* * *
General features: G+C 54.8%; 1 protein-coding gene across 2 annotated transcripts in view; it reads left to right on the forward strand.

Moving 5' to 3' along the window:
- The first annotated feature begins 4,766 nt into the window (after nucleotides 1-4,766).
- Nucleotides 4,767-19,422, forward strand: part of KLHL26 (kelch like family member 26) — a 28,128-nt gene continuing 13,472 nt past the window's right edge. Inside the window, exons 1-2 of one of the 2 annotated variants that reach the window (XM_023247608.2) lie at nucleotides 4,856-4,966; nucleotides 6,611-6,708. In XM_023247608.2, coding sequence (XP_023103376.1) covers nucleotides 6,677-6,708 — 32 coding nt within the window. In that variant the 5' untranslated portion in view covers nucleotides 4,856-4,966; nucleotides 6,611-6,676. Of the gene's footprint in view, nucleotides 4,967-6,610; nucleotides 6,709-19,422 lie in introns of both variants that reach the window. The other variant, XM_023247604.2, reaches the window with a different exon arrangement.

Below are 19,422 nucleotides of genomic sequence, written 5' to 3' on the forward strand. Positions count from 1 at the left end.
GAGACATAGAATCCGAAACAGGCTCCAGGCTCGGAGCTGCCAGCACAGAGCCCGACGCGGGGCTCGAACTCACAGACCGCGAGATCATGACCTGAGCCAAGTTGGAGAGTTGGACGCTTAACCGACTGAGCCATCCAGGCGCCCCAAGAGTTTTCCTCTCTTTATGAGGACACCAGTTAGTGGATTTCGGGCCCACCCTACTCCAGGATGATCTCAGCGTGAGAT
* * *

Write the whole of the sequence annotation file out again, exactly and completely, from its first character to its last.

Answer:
General features: G+C 54.8%; 1 protein-coding gene across 2 annotated transcripts in view; it reads left to right on the forward strand.

Moving 5' to 3' along the window:
- The first annotated feature begins 4,766 nt into the window (after nucleotides 1-4,766).
- Nucleotides 4,767-19,422, forward strand: part of KLHL26 (kelch like family member 26) — a 28,128-nt gene continuing 13,472 nt past the window's right edge. Inside the window, exons 1-2 of one of the 2 annotated variants that reach the window (XM_023247608.2) lie at nucleotides 4,856-4,966; nucleotides 6,611-6,708. In XM_023247608.2, coding sequence (XP_023103376.1) covers nucleotides 6,677-6,708 — 32 coding nt within the window. In that variant the 5' untranslated portion in view covers nucleotides 4,856-4,966; nucleotides 6,611-6,676. Of the gene's footprint in view, nucleotides 4,967-6,610; nucleotides 6,709-19,422 lie in introns of both variants that reach the window. The other variant, XM_023247604.2, reaches the window with a different exon arrangement.

Below are 19,422 nucleotides of genomic sequence, written 5' to 3' on the forward strand. Positions count from 1 at the left end.
GAGACATAGAATCCGAAACAGGCTCCAGGCTCGGAGCTGCCAGCACAGAGCCCGACGCGGGGCTCGAACTCACAGACCGCGAGATCATGACCTGAGCCAAGTTGGAGAGTTGGACGCTTAACCGACTGAGCCATCCAGGCGCCCCAAGAGTTTTCCTCTCTTTATGAGGACACCAGTTAGTGGATTTCGGGCCCACCCTACTCCAGGATGATCTCAGCGTGAGAT